Monday, October 6, 2014

"What Happens If You Cross These Two Irises?"


By J. Griffin Crump


At our recent Chesapeake and Potomac Iris Society picnic, we were treated to an excellent presentation by one of our youth members, Colin Campbell, on the basics of hybridizing.  As part of the program, he illustrated various types of irises, from the long-standing descriptions --selfs, neglectas, amoenas-- to later emerging differentiations such as glaciatas, luminatas, etc. Inevitably, the question arose, "what happens if you cross such and such with so and so?  What might you get?"  There was a good deal of discussion about what might be expected of crosses between certain color combinations and/or between different patterns. Colin put a couple of  hypothetical crosses up on the screen and invited us to speculate as to the outcomes.  Unsurprisingly, there were various opinions.

So I thought I'd post here a few of my own introductions together with their parents, and you can judge whether the progeny is what you would have expected.  Try to just look at the two parents and speculate about the outcome before scrolling down to the next photo.


Here are 'Blackbeard', a border bearded,  and 'Betty Dunn', a tall bearded:





And their progeny, 'Blackbeard's Daughter', a tall bearded:

'Blackbeard's Daughter'

Interestingly,  'Blackbeard's Daughter' came out a tall bearded, whereas 'Blackbeard', the pod parent, was a border bearded.  I would have predicted a border bearded offspring.

Next, we look at a result of a cross between TB seedlings 02P2 and 01S2:
02P2









01S2





                                                                         
And their TB offspring, 'Prince Igor':

'Prince Igor'

Not too surprising, eh?  The pod parent is a strong red self, and the pollen parent also has rich mahogany red falls.  Its amoena factor is probably recessive.

We turn now to Seedling 02F6 X 'Starring':


 02F6   
'Starring'
                                                                                          

And the result:

'La Cumparsita'

Very much like its pod parent, but with a fuller shape.  It picks up Starring's red-orange beard.

The result of the next cross, 'Lili Marlene' X 'Cherry Glen', surprised me greatly.

'Cherry Glen'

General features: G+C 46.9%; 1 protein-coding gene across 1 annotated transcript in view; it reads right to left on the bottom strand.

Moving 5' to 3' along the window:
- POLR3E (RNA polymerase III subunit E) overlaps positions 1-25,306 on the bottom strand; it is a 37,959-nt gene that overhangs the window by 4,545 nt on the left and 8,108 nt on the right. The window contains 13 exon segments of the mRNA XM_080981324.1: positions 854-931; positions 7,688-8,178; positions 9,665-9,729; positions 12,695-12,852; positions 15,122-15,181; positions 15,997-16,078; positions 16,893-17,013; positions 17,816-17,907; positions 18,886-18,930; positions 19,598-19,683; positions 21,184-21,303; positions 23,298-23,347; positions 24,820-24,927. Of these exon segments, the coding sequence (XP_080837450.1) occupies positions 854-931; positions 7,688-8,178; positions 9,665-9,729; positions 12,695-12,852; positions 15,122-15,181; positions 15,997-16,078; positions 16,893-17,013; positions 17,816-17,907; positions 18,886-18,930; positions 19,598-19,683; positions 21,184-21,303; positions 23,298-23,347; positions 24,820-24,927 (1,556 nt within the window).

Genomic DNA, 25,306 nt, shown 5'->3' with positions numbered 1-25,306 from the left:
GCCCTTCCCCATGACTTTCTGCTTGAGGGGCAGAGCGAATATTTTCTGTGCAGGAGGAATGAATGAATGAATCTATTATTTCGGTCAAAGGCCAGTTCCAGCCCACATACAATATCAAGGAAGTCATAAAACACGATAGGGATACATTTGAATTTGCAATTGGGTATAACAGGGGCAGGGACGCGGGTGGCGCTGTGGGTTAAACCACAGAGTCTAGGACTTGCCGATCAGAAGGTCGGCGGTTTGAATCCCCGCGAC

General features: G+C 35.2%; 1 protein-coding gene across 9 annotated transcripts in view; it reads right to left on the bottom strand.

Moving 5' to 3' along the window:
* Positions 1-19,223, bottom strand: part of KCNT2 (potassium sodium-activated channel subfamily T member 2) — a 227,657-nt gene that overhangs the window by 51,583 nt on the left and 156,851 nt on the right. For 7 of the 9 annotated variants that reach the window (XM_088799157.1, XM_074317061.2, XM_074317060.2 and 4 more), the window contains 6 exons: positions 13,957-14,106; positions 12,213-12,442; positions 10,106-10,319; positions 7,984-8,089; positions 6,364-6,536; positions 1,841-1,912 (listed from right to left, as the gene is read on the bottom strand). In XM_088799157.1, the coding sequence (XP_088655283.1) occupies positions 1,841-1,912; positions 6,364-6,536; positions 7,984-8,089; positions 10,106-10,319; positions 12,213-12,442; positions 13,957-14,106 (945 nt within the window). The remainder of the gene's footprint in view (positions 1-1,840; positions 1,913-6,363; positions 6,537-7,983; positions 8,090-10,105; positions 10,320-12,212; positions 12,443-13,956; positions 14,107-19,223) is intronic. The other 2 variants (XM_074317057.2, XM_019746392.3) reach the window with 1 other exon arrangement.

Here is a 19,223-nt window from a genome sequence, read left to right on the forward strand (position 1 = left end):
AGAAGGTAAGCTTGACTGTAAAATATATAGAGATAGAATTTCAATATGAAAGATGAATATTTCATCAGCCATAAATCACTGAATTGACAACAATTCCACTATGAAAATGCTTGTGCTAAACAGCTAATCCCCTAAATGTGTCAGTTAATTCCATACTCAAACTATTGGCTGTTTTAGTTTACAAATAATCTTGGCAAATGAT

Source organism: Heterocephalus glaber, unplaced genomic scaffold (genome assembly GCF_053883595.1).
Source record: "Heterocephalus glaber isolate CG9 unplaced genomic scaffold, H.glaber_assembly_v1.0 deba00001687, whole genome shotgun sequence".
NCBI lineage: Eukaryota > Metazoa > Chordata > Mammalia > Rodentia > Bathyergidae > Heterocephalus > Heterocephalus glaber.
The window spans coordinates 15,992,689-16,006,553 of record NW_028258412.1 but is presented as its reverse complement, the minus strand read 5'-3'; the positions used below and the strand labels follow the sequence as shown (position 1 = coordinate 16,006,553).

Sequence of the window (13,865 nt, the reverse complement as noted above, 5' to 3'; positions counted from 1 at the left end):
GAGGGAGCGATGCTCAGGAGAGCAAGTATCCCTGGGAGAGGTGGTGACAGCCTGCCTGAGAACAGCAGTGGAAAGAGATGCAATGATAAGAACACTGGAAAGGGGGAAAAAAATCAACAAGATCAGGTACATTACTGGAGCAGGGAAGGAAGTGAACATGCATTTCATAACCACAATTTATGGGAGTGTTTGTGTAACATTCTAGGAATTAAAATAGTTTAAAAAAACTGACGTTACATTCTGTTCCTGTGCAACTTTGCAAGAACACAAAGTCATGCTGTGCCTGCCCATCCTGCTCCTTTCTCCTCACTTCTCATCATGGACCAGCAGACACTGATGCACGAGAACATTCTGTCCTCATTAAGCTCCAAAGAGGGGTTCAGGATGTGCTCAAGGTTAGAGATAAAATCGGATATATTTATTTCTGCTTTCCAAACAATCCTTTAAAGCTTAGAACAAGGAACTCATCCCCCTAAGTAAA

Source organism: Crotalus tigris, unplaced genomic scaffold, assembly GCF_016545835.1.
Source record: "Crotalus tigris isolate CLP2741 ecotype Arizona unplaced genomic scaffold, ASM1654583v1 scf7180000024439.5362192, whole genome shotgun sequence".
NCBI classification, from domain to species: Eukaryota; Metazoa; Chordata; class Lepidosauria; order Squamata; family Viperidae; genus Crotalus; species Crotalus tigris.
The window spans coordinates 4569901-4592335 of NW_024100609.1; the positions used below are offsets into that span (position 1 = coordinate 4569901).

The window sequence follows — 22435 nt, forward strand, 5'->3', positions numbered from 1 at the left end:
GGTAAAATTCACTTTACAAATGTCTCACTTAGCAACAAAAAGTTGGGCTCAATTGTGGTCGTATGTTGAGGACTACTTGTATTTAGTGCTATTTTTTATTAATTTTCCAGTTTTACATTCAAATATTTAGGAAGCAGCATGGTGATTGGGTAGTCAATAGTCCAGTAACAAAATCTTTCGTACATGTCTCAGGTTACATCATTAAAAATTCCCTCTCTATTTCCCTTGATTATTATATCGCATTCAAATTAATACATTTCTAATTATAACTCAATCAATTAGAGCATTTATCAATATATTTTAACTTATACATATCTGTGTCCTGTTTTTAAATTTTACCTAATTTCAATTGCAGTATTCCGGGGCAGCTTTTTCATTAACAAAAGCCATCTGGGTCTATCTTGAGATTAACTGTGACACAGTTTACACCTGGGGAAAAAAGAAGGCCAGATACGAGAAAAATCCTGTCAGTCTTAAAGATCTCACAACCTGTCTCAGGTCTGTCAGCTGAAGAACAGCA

'Lili Marlene'
 Here 'tis, and a rebloomer, to boot, though neither of the parents is:

'Autumn Nectar'








Sometimes, I get a seedling that I like but don't know what to do with.  That was the case with 20Q5, which I held onto for several years before acquiring Sterling Innerst's 'Lynsy Alexandra', which is very similar in bloom form and overall flower structure.

'Lynsy Alexandra'
20Q5

Both of these are what the late Dick Sparling used to call "small talls" with slender, nicely curved stems.  So, I was very happy when 'Lynsy Alexandra' X 20Q5 yielded a similarly shaped, but taller seedling which I will introduce in 2015 as 'Entrancing'.

'Entrancing'

'Entrancing' clump


A cross of Standard Dwarf Bearded 'Lumalite' by Tall Bearded rebloomer 'Blazing Sunrise' produced an outcome that surprised me.

Lumalite





'Blazing Sunrise'


Namely, 'Spring Again', an Intermediate rebloomer.

'Spring Again'

What surprised me was the complete dominance of the pollen parent's pattern.  Without the sun's backlighting, this flower has nice, solid apricot falls and pale apricot standards.  It's a reliable rebloomer.

Continuing to play with SDB 'Lumalite', I crossed it with TB 'Summer Olympics', i.e., 'Summer Olympics' X 'Lumalite':

'Summer Olympics'
'Lumalite'


And got IB 'Coral Chimes':




Who knew?

Pressing on, I made the cross IB 'Coral Chimes' X SDB 'Lumalite',

'Coral Chimes'




'Lumalite'

 and got SDB 'Bradán Eolais' (Irish: The Salmon of Knowledge):



Enough for now, and I trust you have noted that although you may set hybridizing goals, you never know for sure what may result.










10 comments:

  1. I loved this article--I learned a lot! Thank you.

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  2. This was a very interesting article. It seems irises are a lot like children, some look like their parents whilst others look like some distant relative or are just entirely unique! That's the fascinating thing about genes. Helen

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    1. A distant cousin of mine (we share 4th-great-grandparents in tidewater Virginia) dropped by yesterday. He's been traveling around the country taking photos of our DNA-proved male relatives. It's uncanny. Many of us look like brothers!

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  3. I agree with Susan, very enjoyable and informative read

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  4. This was so interesting. I always wonder what would happen if I crossed two different irises. It must be fun to do this.

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  5. Very interesting ! Thank you ...

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  6. It is, indeed. You should go ahead and try it.

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  7. Mr Crump, I would like to have an article on this subject in IRISES. Please contact me - aiseditor@irises.org

    ReplyDelete

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